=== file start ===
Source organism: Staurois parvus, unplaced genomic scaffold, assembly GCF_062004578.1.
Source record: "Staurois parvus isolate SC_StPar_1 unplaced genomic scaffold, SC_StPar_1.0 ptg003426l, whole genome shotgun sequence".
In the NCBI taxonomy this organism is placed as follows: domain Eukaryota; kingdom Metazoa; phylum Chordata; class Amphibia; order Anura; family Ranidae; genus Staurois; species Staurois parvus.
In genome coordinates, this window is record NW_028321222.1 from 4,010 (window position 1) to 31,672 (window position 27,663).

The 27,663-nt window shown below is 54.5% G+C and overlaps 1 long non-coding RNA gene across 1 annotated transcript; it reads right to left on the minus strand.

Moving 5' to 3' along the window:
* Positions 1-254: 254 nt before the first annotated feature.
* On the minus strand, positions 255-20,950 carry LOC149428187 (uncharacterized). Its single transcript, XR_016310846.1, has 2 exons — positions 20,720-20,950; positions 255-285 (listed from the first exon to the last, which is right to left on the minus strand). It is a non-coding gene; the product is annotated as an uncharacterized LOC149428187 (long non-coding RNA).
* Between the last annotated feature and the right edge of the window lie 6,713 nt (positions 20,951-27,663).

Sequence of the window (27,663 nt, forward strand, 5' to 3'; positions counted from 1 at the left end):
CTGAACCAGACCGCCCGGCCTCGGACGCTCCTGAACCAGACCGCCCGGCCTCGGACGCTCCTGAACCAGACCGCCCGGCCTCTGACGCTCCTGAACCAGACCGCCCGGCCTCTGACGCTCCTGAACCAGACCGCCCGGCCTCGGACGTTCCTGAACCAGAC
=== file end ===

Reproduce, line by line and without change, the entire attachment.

Source organism: Staurois parvus, unplaced genomic scaffold, assembly GCF_062004578.1.
Source record: "Staurois parvus isolate SC_StPar_1 unplaced genomic scaffold, SC_StPar_1.0 ptg003426l, whole genome shotgun sequence".
In the NCBI taxonomy this organism is placed as follows: domain Eukaryota; kingdom Metazoa; phylum Chordata; class Amphibia; order Anura; family Ranidae; genus Staurois; species Staurois parvus.
In genome coordinates, this window is record NW_028321222.1 from 4,010 (window position 1) to 31,672 (window position 27,663).

The 27,663-nt window shown below is 54.5% G+C and overlaps 1 long non-coding RNA gene across 1 annotated transcript; it reads right to left on the minus strand.

Moving 5' to 3' along the window:
* Positions 1-254: 254 nt before the first annotated feature.
* On the minus strand, positions 255-20,950 carry LOC149428187 (uncharacterized). Its single transcript, XR_016310846.1, has 2 exons — positions 20,720-20,950; positions 255-285 (listed from the first exon to the last, which is right to left on the minus strand). It is a non-coding gene; the product is annotated as an uncharacterized LOC149428187 (long non-coding RNA).
* Between the last annotated feature and the right edge of the window lie 6,713 nt (positions 20,951-27,663).

Sequence of the window (27,663 nt, forward strand, 5' to 3'; positions counted from 1 at the left end):
CTGAACCAGACCGCCCGGCCTCGGACGCTCCTGAACCAGACCGCCCGGCCTCGGACGCTCCTGAACCAGACCGCCCGGCCTCTGACGCTCCTGAACCAGACCGCCCGGCCTCTGACGCTCCTGAACCAGACCGCCCGGCCTCGGACGTTCCTGAACCAGAC